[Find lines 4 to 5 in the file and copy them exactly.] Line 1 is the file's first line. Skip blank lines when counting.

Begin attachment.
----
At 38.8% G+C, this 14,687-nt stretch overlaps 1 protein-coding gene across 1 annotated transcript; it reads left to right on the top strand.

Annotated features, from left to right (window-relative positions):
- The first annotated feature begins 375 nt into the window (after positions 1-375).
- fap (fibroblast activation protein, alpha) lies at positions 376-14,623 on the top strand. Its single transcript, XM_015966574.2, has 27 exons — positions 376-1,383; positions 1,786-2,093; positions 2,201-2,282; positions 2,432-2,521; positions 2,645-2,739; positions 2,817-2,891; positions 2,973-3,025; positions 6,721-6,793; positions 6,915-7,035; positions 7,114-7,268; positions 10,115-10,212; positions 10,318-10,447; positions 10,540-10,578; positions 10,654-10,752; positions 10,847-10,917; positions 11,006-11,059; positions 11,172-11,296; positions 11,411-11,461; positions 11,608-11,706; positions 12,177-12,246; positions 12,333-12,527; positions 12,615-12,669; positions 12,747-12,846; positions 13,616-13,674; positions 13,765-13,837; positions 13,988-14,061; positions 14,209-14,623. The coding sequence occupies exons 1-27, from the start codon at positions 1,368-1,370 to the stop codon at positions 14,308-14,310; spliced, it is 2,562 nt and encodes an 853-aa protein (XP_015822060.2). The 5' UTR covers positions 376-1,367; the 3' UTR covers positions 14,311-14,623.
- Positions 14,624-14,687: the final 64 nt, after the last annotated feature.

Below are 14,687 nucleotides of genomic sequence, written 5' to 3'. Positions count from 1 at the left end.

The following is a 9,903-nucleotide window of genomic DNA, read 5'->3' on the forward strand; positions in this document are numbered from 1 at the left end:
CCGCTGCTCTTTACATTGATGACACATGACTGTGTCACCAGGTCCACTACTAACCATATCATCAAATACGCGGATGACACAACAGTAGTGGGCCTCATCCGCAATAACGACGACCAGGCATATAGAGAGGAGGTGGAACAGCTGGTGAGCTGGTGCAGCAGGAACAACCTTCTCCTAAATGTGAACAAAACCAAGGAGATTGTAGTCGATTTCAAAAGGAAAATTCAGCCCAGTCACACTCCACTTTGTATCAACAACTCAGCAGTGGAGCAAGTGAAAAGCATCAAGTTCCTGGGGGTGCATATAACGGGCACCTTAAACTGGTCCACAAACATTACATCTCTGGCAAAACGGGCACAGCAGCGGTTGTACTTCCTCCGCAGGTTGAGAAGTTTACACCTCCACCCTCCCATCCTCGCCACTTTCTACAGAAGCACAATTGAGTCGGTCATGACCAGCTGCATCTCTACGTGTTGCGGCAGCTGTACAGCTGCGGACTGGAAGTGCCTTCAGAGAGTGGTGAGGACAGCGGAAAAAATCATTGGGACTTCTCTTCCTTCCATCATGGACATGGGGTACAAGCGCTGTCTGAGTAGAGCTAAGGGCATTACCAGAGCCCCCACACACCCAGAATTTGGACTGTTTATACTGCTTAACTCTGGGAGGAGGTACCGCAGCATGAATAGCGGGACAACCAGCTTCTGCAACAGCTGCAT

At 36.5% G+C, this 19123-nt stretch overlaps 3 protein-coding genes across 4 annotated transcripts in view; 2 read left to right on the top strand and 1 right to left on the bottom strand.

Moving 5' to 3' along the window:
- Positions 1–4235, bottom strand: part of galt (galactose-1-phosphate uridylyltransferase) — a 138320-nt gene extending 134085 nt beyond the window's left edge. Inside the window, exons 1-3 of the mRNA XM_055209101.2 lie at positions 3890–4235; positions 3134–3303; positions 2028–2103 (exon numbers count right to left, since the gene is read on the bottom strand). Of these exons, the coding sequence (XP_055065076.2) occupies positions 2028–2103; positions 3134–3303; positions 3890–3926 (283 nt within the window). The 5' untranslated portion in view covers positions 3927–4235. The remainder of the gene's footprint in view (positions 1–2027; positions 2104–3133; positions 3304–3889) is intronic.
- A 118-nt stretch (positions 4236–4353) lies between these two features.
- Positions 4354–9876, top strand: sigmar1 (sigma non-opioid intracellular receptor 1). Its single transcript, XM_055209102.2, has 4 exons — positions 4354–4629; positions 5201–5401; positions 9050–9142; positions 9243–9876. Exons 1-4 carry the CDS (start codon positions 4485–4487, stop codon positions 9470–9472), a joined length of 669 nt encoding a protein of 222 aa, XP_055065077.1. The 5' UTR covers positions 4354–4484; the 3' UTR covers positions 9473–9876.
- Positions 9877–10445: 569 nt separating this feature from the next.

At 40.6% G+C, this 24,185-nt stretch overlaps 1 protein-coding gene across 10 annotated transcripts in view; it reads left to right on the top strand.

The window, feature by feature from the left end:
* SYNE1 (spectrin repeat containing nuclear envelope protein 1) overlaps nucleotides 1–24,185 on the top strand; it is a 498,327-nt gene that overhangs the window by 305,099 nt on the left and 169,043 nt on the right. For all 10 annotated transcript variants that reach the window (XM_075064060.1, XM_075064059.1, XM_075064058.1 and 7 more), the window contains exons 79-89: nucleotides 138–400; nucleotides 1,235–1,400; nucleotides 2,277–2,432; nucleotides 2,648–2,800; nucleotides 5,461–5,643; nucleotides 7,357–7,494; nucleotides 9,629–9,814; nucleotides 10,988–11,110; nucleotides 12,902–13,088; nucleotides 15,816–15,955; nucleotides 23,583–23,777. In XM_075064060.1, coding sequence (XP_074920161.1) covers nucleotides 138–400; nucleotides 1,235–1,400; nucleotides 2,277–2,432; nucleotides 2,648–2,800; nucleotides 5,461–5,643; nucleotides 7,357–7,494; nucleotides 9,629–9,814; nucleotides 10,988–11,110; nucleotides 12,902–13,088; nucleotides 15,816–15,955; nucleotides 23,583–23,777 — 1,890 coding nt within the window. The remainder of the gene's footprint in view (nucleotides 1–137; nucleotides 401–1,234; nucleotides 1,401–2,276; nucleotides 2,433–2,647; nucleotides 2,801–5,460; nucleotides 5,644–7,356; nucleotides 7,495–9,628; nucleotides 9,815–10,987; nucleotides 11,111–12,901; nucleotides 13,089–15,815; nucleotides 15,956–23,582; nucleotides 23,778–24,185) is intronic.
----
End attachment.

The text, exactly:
- fap (fibroblast activation protein, alpha) lies at positions 376-14,623 on the top strand. Its single transcript, XM_015966574.2, has 27 exons — positions 376-1,383; positions 1,786-2,093; positions 2,201-2,282; positions 2,432-2,521; positions 2,645-2,739; positions 2,817-2,891; positions 2,973-3,025; positions 6,721-6,793; positions 6,915-7,035; positions 7,114-7,268; positions 10,115-10,212; positions 10,318-10,447; positions 10,540-10,578; positions 10,654-10,752; positions 10,847-10,917; positions 11,006-11,059; positions 11,172-11,296; positions 11,411-11,461; positions 11,608-11,706; positions 12,177-12,246; positions 12,333-12,527; positions 12,615-12,669; positions 12,747-12,846; positions 13,616-13,674; positions 13,765-13,837; positions 13,988-14,061; positions 14,209-14,623. The coding sequence occupies exons 1-27, from the start codon at positions 1,368-1,370 to the stop codon at positions 14,308-14,310; spliced, it is 2,562 nt and encodes an 853-aa protein (XP_015822060.2). The 5' UTR covers positions 376-1,367; the 3' UTR covers positions 14,311-14,623.
- Positions 14,624-14,687: the final 64 nt, after the last annotated feature.